Copy Work, Medical and Other Important Records

divorce recordsBy Jennifer Paine

Attorney, Cordell & Cordell

No matter what stage of the divorce process you are in, simple resolutions will help you avoid a messy situation when it comes to dealing with your divorce.

Your first resolution should be to keep a parenting time journal. For a few dollars to purchase a notebook and a few minutes a day journaling, you can keep a valuable timeline for your case.

New Year’s Resolution #2: I Will Copy Work, Medical and Other Important Records


In a divorce, these records have a way of mysteriously disappearing. Sometimes they make their way to your opposing attorney’s office. Sometimes they get stuffed in a box with “move out” belongings. Sometimes they turn up in the trash. Or they just got lost.

Whatever the reason, you may very well find yourself searching for documents your attorney requests, only to come up empty handed and have to pay for a third party, such as a bank, to provide copies.

Make copies of local, state and federal tax returns (ideally, all of them, and at least the past 5 years so that you can establish an earning history); pay stubs (both yours and, if possible, your wife’s or ex’s); bank and credit union statements (ideally a full year); IRA, 401(k), 403(b), pension and other retirement account records (ideally, for the history of your relationship); investment and stock records; deeds; appraisals; health, dental and optical insurance cards; birth certificates, passports and Social Security cards; and any other important records that identify you, your family and/or the property you acquired during and before your marriage.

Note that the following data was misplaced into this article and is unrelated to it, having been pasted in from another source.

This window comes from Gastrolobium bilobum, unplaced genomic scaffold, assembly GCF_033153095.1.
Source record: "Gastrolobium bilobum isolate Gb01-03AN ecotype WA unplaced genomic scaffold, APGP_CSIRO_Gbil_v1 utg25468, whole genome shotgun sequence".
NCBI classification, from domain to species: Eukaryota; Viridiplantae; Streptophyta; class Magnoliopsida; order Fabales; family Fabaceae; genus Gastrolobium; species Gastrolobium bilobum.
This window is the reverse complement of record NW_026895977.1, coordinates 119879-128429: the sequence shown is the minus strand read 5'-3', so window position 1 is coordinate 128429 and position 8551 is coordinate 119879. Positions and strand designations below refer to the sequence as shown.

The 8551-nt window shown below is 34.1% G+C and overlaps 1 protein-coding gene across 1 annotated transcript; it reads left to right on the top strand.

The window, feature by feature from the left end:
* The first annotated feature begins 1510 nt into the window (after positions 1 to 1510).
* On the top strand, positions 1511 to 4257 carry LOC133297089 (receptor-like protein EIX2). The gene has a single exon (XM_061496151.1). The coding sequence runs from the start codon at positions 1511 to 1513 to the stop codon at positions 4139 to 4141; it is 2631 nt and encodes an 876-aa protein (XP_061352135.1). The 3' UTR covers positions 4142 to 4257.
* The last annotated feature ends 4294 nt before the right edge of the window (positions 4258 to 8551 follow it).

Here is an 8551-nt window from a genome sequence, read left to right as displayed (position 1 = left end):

Your copies will keep you and your attorney organized, and that is one of the easier ways to save money. You will not have to pay your attorney’s office to read and sort stacks of crumpled papers, subpoena third parties for what is missing, and weed out the relevant from the illegible or irrelevant ones. More importantly, you and your attorney can reference records during a hearing or trial with ease.

While you are making those health insurance card copies, be sure to note your coverage and speak to your provider upon the continuation of coverage upon your divorce. Before your divorce, use the health insurance available to you!

Strategically, I recommend my clients do this before we file for divorce so that any debts for co-pays, lab costs, etc., are more likely to be treated as marital debt to be divided between the spouses, rather than separate debt to be foisted on one party.

Go to that annual check up. Fill your prescriptions. Have your eyes examined and your teeth cleaned. Talk to your doctors about your immediate and future health needs, what insurance to obtain and whether low-cost substitutes (e.g., generic medicine) are available.

The more organized and informed you are now, the less scrambling you will have to do during the divorce or post-divorce process.

Other New Year’s Resolutions for you:

Resolution #1: I Will Keep a Parenting Time Journal

Resolution #3: I Will Think Before I Speak


Jennifer M. Paine is an Associate Attorney in the Detroit, Michigan office of Cordell & Cordell. She is licensed to practice in Michigan, and has been admitted pro hac vice in Illinois, Ohio, and the United States Court of Federal Claims.

Ms. Paine received her BA in English and Mathematics from Albion College and graduated Summa Cum Laude. She received her Juris Doctorate from MSU College of Law and graduated Summa Cum Laude.

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